YP Week “Moving Bicycling Forward” event in top floor of the US Bank Building with Trek CEO, John Burke

Update: This event is now SOLD OUT. I plan on recording John Burke’s presentation, as well as other parts of the event, and uploading the video online shortly after.

Newaukee is hosting YP Week again this year, which runs from Saturday, April 12th through Saturday, April 19th. Join us again for the “Moving Bicycling Forward” event on Wednesday, April 16th on the top floor of the US Bank Building, featuring keynote speaker John Burke, CEO of Trek Bicycles.

From YP Week’s website

“Meet us at the top of the US Bank Building for a breathtaking view of the city and learn about Trek Bikes and the future of biking in a modern city. Lunch will be included in the program, but a registration is required, be sure to include your email.

This program is $10 and lunch is included — come hungry to learn! A reservation is REQUIRED for attendance. There are limited spots for this program. ! Parking info here: Parking Info

Speaker Information
John Burke began working at Trek Bicycle in 1984 and has been president of the company since 1997. In addition to leading Trek, John served as chairmen of President Georg W. Bush’s President’s Council on Physical Fitness and Sports. John is a founding member of the Bikes Belong Coalition, now People For Bikes, which seeks to get more people on bikes more often. In 2013 John became a published author with his first book, One Last Great Thing, the story of the amazing life and lessons of his father Dick who founded the bicycle company. An avid cyclist and runner, John and his wife Tania live in Madison Wisconsin.

Event Sponsors
Foley and Lardner, LLP
Robert W. Baird

Community Partners
Wisconsin Bike Federation
Vulture Space
Wheel and Sprocket
Midwest Bike Share

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Milwaukee Bike Polo Club Fundraiser on Saturday, 4/19

Click here for more information.

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Spring Bike Fixing Workshop on Saturday, 4/5

The Center Street Free Space, located at 703 E. Center in Riverwest, is hosting a Spring Bike Fixing Workshop on Saturday, April 5th. Come check out the space and tune up your bike for spring/summer, help others do the same, and just hang out with some new friends.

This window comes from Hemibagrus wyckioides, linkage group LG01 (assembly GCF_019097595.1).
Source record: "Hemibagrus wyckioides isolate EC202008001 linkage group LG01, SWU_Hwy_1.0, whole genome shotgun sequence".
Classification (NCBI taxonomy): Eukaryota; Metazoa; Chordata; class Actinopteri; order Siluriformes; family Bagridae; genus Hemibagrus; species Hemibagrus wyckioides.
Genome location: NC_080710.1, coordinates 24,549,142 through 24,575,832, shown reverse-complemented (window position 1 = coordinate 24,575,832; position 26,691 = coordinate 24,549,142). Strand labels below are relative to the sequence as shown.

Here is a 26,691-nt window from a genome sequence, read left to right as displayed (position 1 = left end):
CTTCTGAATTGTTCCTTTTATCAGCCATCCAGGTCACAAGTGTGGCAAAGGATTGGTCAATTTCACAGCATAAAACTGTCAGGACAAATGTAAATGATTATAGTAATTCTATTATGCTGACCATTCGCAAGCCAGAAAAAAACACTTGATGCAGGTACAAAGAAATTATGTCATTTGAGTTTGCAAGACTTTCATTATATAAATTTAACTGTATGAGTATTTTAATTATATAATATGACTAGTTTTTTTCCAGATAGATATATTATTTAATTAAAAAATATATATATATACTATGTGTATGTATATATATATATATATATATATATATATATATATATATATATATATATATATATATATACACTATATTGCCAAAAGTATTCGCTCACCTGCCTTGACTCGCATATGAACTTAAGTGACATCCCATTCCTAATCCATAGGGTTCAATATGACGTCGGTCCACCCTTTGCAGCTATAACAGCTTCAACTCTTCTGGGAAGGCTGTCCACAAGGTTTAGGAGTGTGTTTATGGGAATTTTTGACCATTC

They could also use some help getting a few recently donated bicycles fixed up to get their bicycle library off the ground.

“Bring your bikes to fix up! Expendables you should bring with you (chains, tubes, etc.). A bunch of parts will be available, such as: cranks, pedals, derailleurs, brakes, forks, bars, stems. Post pictures and descriptions of the bike(s) you plan to bring and what parts and tools you can contribute/bring with!

Tools that we have and will bring:
-Pedal wrench
-Crank puller
-Truing stand
-Cup/Cone wrenches
-Crescent wrenches
-Torque wrenches
-Spoke keys
-Headset wrench
-Pin spanner
-External bottom bracket splined installer
-Various freewheel removers
-Allen wrenches
-Tire irons

If you have it, bring:
-Any of the above things (more tools is better)
-Bike stands
-A larger variety of freewheel removers
-Anything else you can think of
-Acoustic guitars, etc.”

The CSFS is a “Library, show/event/meeting space, screenprinting workshop, and general hang out place.” For more information, check out their Facebook page or contact them at centerstreetfreespace@riseup.net.

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Vulture Space: Call For Artists For Bike To Work Week

Call For Artists:

Vulture Space is looking for bicycle-themed artwork to be sold/raffled at the upcoming Bike to Work Week event, “Art for Bike’s Sake”, a fundraiser to support, encourage, educate and party.. all in the name and for bikes! The event will be held at the new Anodyne Cafe, located on 3rd & Bruce, on Friday, May 16th from 5-9pm.

If you want to submit artwork, or have any questions/inquiries, please get in touch! Completed artwork is due by Thursday, May 1st.

Contact Info
Evan Pack, evan@vulturespace.org


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Milwaukee Underwear Bike Ride on Friday The 13th (Full Moon)

Save the date..

The Milwaukee Underwear Bike Ride is back for it’s fifth summer of monthly rides. The first one lands on a full moon, Friday, June 13th.

More info coming soon..

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My day running around the Eastside Music Tour